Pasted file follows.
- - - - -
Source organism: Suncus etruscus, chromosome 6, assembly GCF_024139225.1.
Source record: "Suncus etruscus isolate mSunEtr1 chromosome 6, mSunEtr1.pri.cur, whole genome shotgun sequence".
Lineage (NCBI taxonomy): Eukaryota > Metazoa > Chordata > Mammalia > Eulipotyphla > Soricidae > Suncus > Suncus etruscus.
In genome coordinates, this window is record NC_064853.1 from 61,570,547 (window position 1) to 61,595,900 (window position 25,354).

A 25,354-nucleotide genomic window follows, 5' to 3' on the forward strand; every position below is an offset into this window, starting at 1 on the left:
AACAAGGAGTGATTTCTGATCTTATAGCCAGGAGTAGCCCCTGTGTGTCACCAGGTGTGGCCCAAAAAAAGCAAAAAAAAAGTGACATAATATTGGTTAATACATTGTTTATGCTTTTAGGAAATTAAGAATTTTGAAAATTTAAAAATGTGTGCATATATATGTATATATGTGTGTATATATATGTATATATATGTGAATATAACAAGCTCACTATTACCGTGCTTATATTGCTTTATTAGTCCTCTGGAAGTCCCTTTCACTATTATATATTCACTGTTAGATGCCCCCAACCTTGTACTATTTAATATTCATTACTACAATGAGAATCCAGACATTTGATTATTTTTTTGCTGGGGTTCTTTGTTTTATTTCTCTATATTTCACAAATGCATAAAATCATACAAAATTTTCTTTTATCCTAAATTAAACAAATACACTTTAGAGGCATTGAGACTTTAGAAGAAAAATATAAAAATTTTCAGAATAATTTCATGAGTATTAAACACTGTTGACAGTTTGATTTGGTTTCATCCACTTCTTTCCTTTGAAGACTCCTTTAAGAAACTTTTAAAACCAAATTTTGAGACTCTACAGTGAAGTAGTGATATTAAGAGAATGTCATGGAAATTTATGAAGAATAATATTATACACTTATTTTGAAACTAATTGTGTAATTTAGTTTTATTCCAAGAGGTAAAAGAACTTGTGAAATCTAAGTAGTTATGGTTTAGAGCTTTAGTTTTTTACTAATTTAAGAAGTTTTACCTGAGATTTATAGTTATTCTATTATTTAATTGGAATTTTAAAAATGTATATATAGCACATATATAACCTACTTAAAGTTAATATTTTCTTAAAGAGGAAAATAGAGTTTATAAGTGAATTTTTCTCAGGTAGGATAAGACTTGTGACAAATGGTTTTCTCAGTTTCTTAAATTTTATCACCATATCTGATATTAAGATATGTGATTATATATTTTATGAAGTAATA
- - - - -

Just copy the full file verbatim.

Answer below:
Source organism: Suncus etruscus, chromosome 6, assembly GCF_024139225.1.
Source record: "Suncus etruscus isolate mSunEtr1 chromosome 6, mSunEtr1.pri.cur, whole genome shotgun sequence".
Lineage (NCBI taxonomy): Eukaryota > Metazoa > Chordata > Mammalia > Eulipotyphla > Soricidae > Suncus > Suncus etruscus.
In genome coordinates, this window is record NC_064853.1 from 61,570,547 (window position 1) to 61,595,900 (window position 25,354).

A 25,354-nucleotide genomic window follows, 5' to 3' on the forward strand; every position below is an offset into this window, starting at 1 on the left:
AACAAGGAGTGATTTCTGATCTTATAGCCAGGAGTAGCCCCTGTGTGTCACCAGGTGTGGCCCAAAAAAAGCAAAAAAAAAGTGACATAATATTGGTTAATACATTGTTTATGCTTTTAGGAAATTAAGAATTTTGAAAATTTAAAAATGTGTGCATATATATGTATATATGTGTGTATATATATGTATATATATGTGAATATAACAAGCTCACTATTACCGTGCTTATATTGCTTTATTAGTCCTCTGGAAGTCCCTTTCACTATTATATATTCACTGTTAGATGCCCCCAACCTTGTACTATTTAATATTCATTACTACAATGAGAATCCAGACATTTGATTATTTTTTTGCTGGGGTTCTTTGTTTTATTTCTCTATATTTCACAAATGCATAAAATCATACAAAATTTTCTTTTATCCTAAATTAAACAAATACACTTTAGAGGCATTGAGACTTTAGAAGAAAAATATAAAAATTTTCAGAATAATTTCATGAGTATTAAACACTGTTGACAGTTTGATTTGGTTTCATCCACTTCTTTCCTTTGAAGACTCCTTTAAGAAACTTTTAAAACCAAATTTTGAGACTCTACAGTGAAGTAGTGATATTAAGAGAATGTCATGGAAATTTATGAAGAATAATATTATACACTTATTTTGAAACTAATTGTGTAATTTAGTTTTATTCCAAGAGGTAAAAGAACTTGTGAAATCTAAGTAGTTATGGTTTAGAGCTTTAGTTTTTTACTAATTTAAGAAGTTTTACCTGAGATTTATAGTTATTCTATTATTTAATTGGAATTTTAAAAATGTATATATAGCACATATATAACCTACTTAAAGTTAATATTTTCTTAAAGAGGAAAATAGAGTTTATAAGTGAATTTTTCTCAGGTAGGATAAGACTTGTGACAAATGGTTTTCTCAGTTTCTTAAATTTTATCACCATATCTGATATTAAGATATGTGATTATATATTTTATGAAGTAATA